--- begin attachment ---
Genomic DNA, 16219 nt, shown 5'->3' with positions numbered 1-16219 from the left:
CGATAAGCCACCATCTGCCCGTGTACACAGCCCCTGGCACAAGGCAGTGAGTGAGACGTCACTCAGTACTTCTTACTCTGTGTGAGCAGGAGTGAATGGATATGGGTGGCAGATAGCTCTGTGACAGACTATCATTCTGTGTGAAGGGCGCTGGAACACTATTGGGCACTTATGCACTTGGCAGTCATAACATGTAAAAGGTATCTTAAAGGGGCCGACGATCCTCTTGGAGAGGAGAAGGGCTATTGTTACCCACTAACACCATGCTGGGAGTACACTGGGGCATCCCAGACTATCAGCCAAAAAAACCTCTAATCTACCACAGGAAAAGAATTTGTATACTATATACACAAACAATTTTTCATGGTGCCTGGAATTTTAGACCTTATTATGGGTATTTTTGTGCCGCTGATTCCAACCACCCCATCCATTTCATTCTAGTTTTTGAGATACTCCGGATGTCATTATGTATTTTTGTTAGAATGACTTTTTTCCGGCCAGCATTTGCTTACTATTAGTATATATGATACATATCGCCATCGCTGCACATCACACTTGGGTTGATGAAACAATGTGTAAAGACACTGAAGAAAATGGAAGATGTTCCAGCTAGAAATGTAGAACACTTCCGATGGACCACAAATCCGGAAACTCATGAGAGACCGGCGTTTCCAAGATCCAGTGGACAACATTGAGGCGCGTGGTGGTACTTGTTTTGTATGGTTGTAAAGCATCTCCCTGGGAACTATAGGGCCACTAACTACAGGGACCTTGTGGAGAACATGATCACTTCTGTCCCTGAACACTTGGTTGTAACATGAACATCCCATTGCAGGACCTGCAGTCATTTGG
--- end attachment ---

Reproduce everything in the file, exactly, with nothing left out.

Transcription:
Genomic DNA, 16219 nt, shown 5'->3' with positions numbered 1-16219 from the left:
CGATAAGCCACCATCTGCCCGTGTACACAGCCCCTGGCACAAGGCAGTGAGTGAGACGTCACTCAGTACTTCTTACTCTGTGTGAGCAGGAGTGAATGGATATGGGTGGCAGATAGCTCTGTGACAGACTATCATTCTGTGTGAAGGGCGCTGGAACACTATTGGGCACTTATGCACTTGGCAGTCATAACATGTAAAAGGTATCTTAAAGGGGCCGACGATCCTCTTGGAGAGGAGAAGGGCTATTGTTACCCACTAACACCATGCTGGGAGTACACTGGGGCATCCCAGACTATCAGCCAAAAAAACCTCTAATCTACCACAGGAAAAGAATTTGTATACTATATACACAAACAATTTTTCATGGTGCCTGGAATTTTAGACCTTATTATGGGTATTTTTGTGCCGCTGATTCCAACCACCCCATCCATTTCATTCTAGTTTTTGAGATACTCCGGATGTCATTATGTATTTTTGTTAGAATGACTTTTTTCCGGCCAGCATTTGCTTACTATTAGTATATATGATACATATCGCCATCGCTGCACATCACACTTGGGTTGATGAAACAATGTGTAAAGACACTGAAGAAAATGGAAGATGTTCCAGCTAGAAATGTAGAACACTTCCGATGGACCACAAATCCGGAAACTCATGAGAGACCGGCGTTTCCAAGATCCAGTGGACAACATTGAGGCGCGTGGTGGTACTTGTTTTGTATGGTTGTAAAGCATCTCCCTGGGAACTATAGGGCCACTAACTACAGGGACCTTGTGGAGAACATGATCACTTCTGTCCCTGAACACTTGGTTGTAACATGAACATCCCATTGCAGGACCTGCAGTCATTTGG